Zeolites which can be employed in the practice of this invention include both natural and synthetic zeolites. These natural occurring zeolites include gmelinite, chabazite, dachiardite, clinoptilolite, faujasite, heulandite, analcite, levynite, erionite, sodalite, cancrinite, nepheline, lazurite, scolecite, natrolite, offretite, mesolite, mordenite, brewsterite, ferrierite, and the like. Suitable synthetic zeolites which can be employed in the inventive process include zeolites X, Y, A, L, ZK-4, B, E, F, H, J. M, Q, T, W, Z, alpha and beta, ZSM-types and omega. The effective pore size of synthetic zeolites are suitably between 6 and 15 A in diameter. The term "zeolites" as used herein contemplates not only aluminosilicates but substances in which the aluminum is replaced by gallium and substances in which the silicon is replaced by germanium or phosphorous and other zeolites such as ultrastable Y. The preferred zeolites are the synthetic faujasites of the types Y and X or mixtures thereof.

It is also well known in the art that to obtain good cracking activity the zeolites must be in good cracking form. In most cases this involves reducing the alkali metal content of the zeolite to as low a level as possible, as a high alkali metal content reduces the thermal structural stability, and the effective lifetime of the catalyst is impaired. Procedures for removing alkali metals and putting the zeolite in the proper form are known in the art.

The crystalline alkali metal aluminosilicate can be cation-exchanged by treatment with a solution essentially characterized by a pH in excess of about 4.5, preferably by a pH in excess of 5, and containing an ion capable of replacing the alkali metal and activating the catalyst. The alkali metal content of the finished catalyst should be less than about 1 and preferably less than about 0.5 percent by weight. The cation-exchange solution can be contacted with the crystalline aluminosilicate of uniform pore structure in the form of a fine powder, a compressed pellet, extruded pellet, spheroidal bead or other suitable particle shapes. Desirably, the zeolite comprises from about 3 to about 35, preferably from about 5 to about 25 weight percent of the total catalyst.

The zeolite is incorporated into a matrix. Suitable matrix materials include the naturally occurring clays, such as kaolin, halloysite and montmorillonite and inorganic oxide gels comprising amorphous catalytic inorganic oxides such as silica, silica-alumina, silica-zirconia, silica-magnesia, alumina-boria, alumina-titania, and the like, and mixtures thereof. Preferably the inorganic oxide gel is a silica-containing gel, more preferably the inorganic oxide gel is an amorphous silica-alumina component, such as a conventional silica-alumina cracking catalyst, several types and compositions of which are commercially available These materials are generally prepared as a co-gel of silica and alumina or as alumina precipitated on a pre-formed and pre-aged hydrogel. In general, silica is present as the major component in the catalytic solids present in such gels, being present in amounts ranging between about 55 and 100 weight percent, preferably the silica will be present in amounts ranging from about 70 to about 90 weight percent. The matrix component may suitably be present in the catalyst of the present invention in an amount ranging from about 55 to about 92 weight percent, preferably from about 60 to about 80 weight percent, based on the total catalyst.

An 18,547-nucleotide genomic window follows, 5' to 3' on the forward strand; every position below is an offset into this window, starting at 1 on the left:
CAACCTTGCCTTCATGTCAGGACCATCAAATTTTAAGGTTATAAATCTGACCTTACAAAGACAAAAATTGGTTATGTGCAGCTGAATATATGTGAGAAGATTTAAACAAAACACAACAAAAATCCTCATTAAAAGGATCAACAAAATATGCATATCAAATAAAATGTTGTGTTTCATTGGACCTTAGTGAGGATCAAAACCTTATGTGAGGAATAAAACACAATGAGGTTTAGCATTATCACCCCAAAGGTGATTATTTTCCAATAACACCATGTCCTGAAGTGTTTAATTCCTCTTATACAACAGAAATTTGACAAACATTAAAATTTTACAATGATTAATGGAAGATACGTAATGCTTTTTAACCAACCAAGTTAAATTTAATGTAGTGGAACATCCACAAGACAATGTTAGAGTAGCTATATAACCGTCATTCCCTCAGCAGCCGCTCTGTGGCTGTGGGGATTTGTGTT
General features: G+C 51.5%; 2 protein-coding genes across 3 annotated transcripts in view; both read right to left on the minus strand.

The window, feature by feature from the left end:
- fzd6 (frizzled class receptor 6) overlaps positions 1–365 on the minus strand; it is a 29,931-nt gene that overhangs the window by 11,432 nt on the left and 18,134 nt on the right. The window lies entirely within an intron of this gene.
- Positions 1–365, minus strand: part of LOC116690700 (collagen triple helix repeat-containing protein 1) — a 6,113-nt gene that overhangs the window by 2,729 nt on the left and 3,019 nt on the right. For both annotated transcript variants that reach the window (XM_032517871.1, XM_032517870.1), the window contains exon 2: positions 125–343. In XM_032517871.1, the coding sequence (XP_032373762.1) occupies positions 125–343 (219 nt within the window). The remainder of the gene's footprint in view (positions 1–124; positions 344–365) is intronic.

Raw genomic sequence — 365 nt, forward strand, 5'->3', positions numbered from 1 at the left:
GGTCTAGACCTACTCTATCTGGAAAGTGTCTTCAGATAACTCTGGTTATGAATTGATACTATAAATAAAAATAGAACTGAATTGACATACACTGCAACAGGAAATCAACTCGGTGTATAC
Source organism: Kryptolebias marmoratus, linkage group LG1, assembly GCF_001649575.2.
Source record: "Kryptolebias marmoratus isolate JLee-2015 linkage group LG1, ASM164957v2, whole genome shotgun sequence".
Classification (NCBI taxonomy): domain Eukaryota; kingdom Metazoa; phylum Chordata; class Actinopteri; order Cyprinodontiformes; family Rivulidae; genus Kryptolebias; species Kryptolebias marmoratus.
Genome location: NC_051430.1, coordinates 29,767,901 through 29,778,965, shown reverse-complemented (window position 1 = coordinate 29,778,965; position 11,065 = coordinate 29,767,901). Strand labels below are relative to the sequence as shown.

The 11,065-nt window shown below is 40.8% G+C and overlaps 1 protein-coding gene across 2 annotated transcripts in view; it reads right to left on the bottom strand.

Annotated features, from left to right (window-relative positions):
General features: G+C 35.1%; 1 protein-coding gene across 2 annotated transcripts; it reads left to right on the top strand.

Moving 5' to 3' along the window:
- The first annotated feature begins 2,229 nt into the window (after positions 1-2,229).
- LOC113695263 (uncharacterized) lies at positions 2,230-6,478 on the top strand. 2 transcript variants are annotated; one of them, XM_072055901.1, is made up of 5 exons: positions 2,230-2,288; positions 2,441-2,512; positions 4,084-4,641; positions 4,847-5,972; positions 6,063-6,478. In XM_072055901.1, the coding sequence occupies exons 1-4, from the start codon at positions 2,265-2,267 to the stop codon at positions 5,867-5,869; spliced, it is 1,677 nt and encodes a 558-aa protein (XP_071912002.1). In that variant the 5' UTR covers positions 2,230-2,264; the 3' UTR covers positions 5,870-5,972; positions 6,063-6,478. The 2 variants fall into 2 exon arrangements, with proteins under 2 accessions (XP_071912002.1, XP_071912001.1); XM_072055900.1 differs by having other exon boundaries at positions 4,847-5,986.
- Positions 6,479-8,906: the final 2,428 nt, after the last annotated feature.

A catalytically inert porous material may also be present in the finished catalyst. The term "catalytically inert" refers to a porous material having substantially no catalytic activity or less catalytic activity than the inorganic gel component or the clay component of the catalyst. The inert porous component can be an absorptive bulk material which has been pre-formed and placed in a physical form such that its surface area and pore structure are stabilized. When added to an impure inorganic gel containing considerable amounts of residual soluble salts, the salts will not alter the surface pore characteristics measurably, nor will they promote chemical attack on the pre-formed porous inert material. Suitable inert porous materials for use in the catalyst of the present invention include alumina, titania, silica, zirconia, magnesia, and mixtures thereof. The porous inert material, when used as a component of the catalyst of the present invention, is present in the finished catalyst in an amount ranging from about 10 to about 30 weight percent based on the total catalyst.

The calcium additive component of the catalyst of this invention is selected from the group comprising the multi-metallic calcium-titanium and calcium-zirconium oxides, the calcium-titanium-zirconium oxides and mixtures thereof. Suitable oxides are as follows:

Ca3 Ti2 O7,

Ca4 Ti3 O10,

CaTiO3 (perovskite),

CaTi2 O5,

CaTi4 O9,

CaTi2 O4,

CaZrTi2 O7,

(Zr, Ca, Ti)O2 tazheranite),

CaZrO3,

Ca0.15 Zr0.85 O1.85,